Aisa Pharma is dedicated to bringing new disease-modifying treatments to patients with rare serious diseases that are seldom the target of big pharma development programs and have few effective treatment options. The FDA defines rare diseases as being “orphan” when they affect <200,000 individuals in the United States. Aisa believes that a class of drugs called calcium channel blockers, commonly used to treat high blood pressure, can be “repurposed” to treat some of these rare diseases especially when combined with other drugs that although used to treat these illnesses, don’t have adequate treatment effects or are poorly tolerated. There are several types of calcium channels and Aisa believes that by selectively blocking certain calcium channels other than those targeted by existing drugs, that a differentiated treatment effect will be demonstrated. Aisa is initially focused on drugs that target the N-calcium channel specifically because of its role in the vasculature, heart, kidney, and nervous system.

“Re-purposing” a drug that’s approved for another indication, gives Aisa and other companies that have employed this approach, the assurance that the drug can be dosed safely, as well as information on dose. This significantly reduces the risk of development failure (by more than 50%), since most development candidates do not succeed because of side effects, and it further reduces the cost and time for approval since the prior safety database for the drug can often be leveraged in the application process. Almost a third of new drug approvals are repurposed drugs and some recent examples of approved repurposed drugs include remdesevir, sildenafil (Viagra and Revatio), minoxidil (Rogaine), azathioprine, thalidomide, and methotrexate.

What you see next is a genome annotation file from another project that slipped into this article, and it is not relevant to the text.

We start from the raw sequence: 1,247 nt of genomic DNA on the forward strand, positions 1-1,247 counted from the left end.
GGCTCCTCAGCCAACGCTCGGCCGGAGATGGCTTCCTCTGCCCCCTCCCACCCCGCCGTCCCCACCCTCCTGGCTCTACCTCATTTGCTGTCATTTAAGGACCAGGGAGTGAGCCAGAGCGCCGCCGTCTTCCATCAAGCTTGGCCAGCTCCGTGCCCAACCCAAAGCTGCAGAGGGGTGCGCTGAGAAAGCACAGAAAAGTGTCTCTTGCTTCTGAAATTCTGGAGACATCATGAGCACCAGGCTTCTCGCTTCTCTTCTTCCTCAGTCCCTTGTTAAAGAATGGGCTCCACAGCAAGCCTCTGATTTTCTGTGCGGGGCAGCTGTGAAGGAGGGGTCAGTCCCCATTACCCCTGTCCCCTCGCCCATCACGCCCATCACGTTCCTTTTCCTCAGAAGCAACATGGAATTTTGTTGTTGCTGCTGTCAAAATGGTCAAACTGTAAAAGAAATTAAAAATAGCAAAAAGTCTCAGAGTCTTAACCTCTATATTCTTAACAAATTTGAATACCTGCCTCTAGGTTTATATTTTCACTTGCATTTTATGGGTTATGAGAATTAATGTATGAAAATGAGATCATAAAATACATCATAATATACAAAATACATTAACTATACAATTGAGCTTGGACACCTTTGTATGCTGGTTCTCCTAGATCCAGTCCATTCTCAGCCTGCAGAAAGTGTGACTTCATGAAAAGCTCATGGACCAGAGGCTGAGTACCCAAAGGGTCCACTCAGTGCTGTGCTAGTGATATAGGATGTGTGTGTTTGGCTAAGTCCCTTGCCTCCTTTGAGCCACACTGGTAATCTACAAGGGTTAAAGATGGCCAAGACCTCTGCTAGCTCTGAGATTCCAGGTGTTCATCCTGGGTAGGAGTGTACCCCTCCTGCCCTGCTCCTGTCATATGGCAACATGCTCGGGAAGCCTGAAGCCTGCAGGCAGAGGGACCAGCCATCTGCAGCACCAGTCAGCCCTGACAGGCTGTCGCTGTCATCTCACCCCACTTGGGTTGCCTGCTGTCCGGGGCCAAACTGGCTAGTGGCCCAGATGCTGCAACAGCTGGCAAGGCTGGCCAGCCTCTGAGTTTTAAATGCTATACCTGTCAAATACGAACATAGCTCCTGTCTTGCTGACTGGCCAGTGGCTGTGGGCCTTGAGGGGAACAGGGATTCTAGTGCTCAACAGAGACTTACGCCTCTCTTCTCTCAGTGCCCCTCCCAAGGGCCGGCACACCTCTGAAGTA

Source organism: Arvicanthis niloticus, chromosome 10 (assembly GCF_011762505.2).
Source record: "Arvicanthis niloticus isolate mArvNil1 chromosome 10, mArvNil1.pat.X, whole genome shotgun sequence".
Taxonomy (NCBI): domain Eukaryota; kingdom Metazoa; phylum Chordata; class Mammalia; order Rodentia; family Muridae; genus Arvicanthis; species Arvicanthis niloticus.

Aisa is beginning its development program with a plan to repurpose cilinidipine, a widely-used calcium channel blocker approved in Asia to treat high blood pressure that has unique N-channel blocking activity, in combination with tadalafil, a drug commonly used to treat ED, for the purpose of treating Raynaud symptoms in patients with scleroderma. Aisa is starting the RECONNOITER Phase 2 study in April of 2021 to investigate the safety and efficacy of the drug combination in 76 patients with the disease.